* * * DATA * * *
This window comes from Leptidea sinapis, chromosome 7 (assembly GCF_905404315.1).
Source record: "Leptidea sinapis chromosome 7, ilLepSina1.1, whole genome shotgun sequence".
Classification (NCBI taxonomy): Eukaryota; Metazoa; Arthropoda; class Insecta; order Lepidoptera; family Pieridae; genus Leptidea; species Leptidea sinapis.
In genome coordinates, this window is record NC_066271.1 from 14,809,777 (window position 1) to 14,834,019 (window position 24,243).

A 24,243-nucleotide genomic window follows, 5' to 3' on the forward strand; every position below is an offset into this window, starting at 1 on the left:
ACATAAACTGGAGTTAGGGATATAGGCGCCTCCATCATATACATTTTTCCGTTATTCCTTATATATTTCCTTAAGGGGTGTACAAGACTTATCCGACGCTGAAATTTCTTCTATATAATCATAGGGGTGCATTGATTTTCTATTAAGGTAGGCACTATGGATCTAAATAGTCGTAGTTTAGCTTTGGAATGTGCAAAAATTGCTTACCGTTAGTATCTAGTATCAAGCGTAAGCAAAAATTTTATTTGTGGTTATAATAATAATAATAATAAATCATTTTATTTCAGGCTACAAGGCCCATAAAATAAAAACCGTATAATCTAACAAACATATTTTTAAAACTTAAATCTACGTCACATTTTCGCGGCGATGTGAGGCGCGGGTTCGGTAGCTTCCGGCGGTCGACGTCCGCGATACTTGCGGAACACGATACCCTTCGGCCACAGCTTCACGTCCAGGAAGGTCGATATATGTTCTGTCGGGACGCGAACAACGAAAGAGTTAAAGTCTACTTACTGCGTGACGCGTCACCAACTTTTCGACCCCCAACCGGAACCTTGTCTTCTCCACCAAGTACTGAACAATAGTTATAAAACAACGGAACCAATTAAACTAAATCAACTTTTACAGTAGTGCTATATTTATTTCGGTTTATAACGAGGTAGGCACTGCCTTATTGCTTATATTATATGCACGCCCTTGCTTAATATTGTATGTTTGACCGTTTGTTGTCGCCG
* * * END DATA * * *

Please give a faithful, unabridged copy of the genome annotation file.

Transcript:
This window comes from Leptidea sinapis, chromosome 7 (assembly GCF_905404315.1).
Source record: "Leptidea sinapis chromosome 7, ilLepSina1.1, whole genome shotgun sequence".
Classification (NCBI taxonomy): Eukaryota; Metazoa; Arthropoda; class Insecta; order Lepidoptera; family Pieridae; genus Leptidea; species Leptidea sinapis.
In genome coordinates, this window is record NC_066271.1 from 14,809,777 (window position 1) to 14,834,019 (window position 24,243).

A 24,243-nucleotide genomic window follows, 5' to 3' on the forward strand; every position below is an offset into this window, starting at 1 on the left:
ACATAAACTGGAGTTAGGGATATAGGCGCCTCCATCATATACATTTTTCCGTTATTCCTTATATATTTCCTTAAGGGGTGTACAAGACTTATCCGACGCTGAAATTTCTTCTATATAATCATAGGGGTGCATTGATTTTCTATTAAGGTAGGCACTATGGATCTAAATAGTCGTAGTTTAGCTTTGGAATGTGCAAAAATTGCTTACCGTTAGTATCTAGTATCAAGCGTAAGCAAAAATTTTATTTGTGGTTATAATAATAATAATAATAAATCATTTTATTTCAGGCTACAAGGCCCATAAAATAAAAACCGTATAATCTAACAAACATATTTTTAAAACTTAAATCTACGTCACATTTTCGCGGCGATGTGAGGCGCGGGTTCGGTAGCTTCCGGCGGTCGACGTCCGCGATACTTGCGGAACACGATACCCTTCGGCCACAGCTTCACGTCCAGGAAGGTCGATATATGTTCTGTCGGGACGCGAACAACGAAAGAGTTAAAGTCTACTTACTGCGTGACGCGTCACCAACTTTTCGACCCCCAACCGGAACCTTGTCTTCTCCACCAAGTACTGAACAATAGTTATAAAACAACGGAACCAATTAAACTAAATCAACTTTTACAGTAGTGCTATATTTATTTCGGTTTATAACGAGGTAGGCACTGCCTTATTGCTTATATTATATGCACGCCCTTGCTTAATATTGTATGTTTGACCGTTTGTTGTCGCCG